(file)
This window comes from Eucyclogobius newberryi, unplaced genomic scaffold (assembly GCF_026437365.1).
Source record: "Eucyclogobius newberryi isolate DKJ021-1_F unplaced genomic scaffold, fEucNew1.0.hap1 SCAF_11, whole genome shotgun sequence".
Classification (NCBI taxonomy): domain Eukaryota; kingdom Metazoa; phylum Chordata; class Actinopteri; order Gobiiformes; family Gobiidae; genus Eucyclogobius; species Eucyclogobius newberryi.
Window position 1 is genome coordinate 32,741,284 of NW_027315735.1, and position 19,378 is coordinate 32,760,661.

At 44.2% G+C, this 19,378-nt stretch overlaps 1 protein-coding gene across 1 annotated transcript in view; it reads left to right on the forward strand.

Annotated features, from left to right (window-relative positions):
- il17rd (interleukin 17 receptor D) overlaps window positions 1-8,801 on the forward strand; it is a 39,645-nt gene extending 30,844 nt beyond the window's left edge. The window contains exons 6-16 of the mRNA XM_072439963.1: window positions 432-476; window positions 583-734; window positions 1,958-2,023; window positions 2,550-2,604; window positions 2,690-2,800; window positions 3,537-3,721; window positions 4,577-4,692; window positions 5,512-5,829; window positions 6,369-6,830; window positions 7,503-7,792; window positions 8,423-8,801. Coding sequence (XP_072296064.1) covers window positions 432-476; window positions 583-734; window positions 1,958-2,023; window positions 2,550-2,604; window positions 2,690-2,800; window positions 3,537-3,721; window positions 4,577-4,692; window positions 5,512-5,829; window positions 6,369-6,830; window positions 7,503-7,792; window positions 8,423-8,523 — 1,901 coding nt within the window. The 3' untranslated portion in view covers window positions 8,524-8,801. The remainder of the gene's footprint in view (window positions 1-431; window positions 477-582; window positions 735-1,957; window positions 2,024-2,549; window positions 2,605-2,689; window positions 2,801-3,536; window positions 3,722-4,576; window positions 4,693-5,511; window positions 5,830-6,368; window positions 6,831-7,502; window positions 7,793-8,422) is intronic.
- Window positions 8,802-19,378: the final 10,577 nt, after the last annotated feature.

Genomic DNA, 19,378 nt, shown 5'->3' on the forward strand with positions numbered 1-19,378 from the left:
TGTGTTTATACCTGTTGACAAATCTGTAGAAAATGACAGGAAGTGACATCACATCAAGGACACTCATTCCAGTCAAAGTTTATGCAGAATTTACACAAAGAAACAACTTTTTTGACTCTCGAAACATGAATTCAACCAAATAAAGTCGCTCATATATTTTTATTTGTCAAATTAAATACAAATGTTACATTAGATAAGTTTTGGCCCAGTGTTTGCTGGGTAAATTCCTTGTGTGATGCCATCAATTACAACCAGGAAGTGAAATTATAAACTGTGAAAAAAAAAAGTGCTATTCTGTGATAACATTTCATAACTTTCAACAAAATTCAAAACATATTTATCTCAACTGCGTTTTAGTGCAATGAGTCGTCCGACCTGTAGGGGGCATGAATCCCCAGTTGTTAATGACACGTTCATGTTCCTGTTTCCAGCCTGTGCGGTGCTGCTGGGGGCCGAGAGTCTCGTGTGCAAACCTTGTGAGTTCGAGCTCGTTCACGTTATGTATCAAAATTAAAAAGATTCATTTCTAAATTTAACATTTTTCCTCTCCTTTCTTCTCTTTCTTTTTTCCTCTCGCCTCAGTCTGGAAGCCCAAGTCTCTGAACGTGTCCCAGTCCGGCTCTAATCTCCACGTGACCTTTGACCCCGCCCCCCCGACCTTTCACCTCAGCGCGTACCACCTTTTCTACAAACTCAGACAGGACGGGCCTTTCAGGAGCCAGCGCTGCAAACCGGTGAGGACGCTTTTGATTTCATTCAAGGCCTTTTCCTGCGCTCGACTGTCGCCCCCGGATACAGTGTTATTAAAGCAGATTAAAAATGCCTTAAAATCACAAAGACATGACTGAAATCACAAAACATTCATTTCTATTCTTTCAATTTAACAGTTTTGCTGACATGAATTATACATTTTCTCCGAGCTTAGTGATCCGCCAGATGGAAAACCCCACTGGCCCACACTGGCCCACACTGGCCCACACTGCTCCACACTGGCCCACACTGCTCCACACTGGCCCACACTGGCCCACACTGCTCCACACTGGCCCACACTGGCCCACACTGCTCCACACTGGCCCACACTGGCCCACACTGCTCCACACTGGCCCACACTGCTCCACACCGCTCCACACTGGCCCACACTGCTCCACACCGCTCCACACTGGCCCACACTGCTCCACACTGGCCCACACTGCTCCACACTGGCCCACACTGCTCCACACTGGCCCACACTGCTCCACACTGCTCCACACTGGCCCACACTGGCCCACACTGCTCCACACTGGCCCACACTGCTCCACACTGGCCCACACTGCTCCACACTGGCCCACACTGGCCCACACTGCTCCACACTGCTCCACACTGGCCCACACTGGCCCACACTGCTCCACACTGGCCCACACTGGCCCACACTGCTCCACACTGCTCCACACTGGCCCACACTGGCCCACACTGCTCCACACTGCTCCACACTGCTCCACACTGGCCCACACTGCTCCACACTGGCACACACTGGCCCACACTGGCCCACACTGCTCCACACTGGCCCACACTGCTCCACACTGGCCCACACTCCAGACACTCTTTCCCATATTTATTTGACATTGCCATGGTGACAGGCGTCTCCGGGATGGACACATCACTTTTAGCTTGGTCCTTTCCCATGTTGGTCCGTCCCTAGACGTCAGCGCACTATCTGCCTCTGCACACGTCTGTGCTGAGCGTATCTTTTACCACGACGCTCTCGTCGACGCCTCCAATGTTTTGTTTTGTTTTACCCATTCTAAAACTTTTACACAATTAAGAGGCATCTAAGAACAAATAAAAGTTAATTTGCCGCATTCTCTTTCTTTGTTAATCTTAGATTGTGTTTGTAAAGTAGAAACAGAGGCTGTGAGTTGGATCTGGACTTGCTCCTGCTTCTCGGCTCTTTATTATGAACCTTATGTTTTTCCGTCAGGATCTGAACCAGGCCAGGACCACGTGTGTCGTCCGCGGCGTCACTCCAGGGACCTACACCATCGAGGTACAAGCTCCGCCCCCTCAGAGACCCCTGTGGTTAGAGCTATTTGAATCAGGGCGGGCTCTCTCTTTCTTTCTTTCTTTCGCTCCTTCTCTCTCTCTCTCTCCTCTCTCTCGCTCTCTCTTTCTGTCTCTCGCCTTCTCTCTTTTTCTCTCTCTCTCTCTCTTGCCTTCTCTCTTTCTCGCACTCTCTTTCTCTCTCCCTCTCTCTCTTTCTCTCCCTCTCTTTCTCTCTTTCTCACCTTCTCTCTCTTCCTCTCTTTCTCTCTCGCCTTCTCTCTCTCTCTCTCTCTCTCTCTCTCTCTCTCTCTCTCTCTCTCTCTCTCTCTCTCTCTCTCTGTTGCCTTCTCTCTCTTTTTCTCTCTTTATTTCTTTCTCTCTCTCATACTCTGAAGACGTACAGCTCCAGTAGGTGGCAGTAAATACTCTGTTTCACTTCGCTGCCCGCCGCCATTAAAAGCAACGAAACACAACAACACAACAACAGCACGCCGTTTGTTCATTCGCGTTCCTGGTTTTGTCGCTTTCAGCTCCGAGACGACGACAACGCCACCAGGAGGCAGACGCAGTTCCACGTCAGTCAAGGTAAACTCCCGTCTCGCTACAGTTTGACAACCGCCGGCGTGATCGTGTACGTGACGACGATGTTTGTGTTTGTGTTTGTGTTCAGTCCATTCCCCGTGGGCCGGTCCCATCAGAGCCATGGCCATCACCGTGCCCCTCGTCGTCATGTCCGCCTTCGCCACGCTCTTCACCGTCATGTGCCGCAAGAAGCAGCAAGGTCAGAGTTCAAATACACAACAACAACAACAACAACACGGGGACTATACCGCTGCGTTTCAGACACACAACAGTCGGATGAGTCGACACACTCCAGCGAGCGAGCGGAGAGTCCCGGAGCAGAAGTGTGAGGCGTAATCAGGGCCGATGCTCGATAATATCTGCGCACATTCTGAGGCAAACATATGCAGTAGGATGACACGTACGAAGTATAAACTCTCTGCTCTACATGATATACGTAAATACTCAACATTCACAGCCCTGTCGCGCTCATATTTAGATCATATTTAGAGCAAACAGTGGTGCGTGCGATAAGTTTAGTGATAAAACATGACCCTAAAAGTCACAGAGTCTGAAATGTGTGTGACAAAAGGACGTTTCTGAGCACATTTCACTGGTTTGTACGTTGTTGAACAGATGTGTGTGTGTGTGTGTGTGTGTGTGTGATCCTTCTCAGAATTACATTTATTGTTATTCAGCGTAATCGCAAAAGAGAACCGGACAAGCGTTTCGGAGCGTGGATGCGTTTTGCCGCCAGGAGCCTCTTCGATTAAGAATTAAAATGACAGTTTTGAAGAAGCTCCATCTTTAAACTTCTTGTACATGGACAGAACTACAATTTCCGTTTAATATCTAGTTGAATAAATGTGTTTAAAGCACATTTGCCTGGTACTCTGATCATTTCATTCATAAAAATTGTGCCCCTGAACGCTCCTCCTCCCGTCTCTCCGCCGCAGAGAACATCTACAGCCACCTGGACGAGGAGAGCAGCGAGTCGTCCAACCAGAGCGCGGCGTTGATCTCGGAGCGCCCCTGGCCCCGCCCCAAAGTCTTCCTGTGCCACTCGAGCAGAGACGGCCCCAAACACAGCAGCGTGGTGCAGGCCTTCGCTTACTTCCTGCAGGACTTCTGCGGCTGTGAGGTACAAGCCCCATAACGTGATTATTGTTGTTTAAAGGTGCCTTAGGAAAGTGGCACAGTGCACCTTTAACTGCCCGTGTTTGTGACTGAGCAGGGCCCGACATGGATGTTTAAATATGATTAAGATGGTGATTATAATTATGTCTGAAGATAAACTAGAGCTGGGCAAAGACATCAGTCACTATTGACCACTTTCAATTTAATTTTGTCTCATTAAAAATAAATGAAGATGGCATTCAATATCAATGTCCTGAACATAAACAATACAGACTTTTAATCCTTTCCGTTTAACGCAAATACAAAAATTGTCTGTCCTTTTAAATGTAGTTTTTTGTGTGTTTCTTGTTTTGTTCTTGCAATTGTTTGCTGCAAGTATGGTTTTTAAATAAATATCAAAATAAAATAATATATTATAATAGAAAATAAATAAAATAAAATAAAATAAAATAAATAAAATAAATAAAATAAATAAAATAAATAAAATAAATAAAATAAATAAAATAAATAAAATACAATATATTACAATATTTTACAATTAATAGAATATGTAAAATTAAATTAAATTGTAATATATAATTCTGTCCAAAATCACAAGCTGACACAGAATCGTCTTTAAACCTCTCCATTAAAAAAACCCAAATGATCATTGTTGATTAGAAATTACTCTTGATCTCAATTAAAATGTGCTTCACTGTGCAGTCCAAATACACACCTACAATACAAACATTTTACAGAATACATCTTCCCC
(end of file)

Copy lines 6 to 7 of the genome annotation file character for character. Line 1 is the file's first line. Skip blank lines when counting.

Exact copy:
Annotated features, from left to right (window-relative positions):
- il17rd (interleukin 17 receptor D) overlaps window positions 1-8,801 on the forward strand; it is a 39,645-nt gene extending 30,844 nt beyond the window's left edge. The window contains exons 6-16 of the mRNA XM_072439963.1: window positions 432-476; window positions 583-734; window positions 1,958-2,023; window positions 2,550-2,604; window positions 2,690-2,800; window positions 3,537-3,721; window positions 4,577-4,692; window positions 5,512-5,829; window positions 6,369-6,830; window positions 7,503-7,792; window positions 8,423-8,801. Coding sequence (XP_072296064.1) covers window positions 432-476; window positions 583-734; window positions 1,958-2,023; window positions 2,550-2,604; window positions 2,690-2,800; window positions 3,537-3,721; window positions 4,577-4,692; window positions 5,512-5,829; window positions 6,369-6,830; window positions 7,503-7,792; window positions 8,423-8,523 — 1,901 coding nt within the window. The 3' untranslated portion in view covers window positions 8,524-8,801. The remainder of the gene's footprint in view (window positions 1-431; window positions 477-582; window positions 735-1,957; window positions 2,024-2,549; window positions 2,605-2,689; window positions 2,801-3,536; window positions 3,722-4,576; window positions 4,693-5,511; window positions 5,830-6,368; window positions 6,831-7,502; window positions 7,793-8,422) is intronic.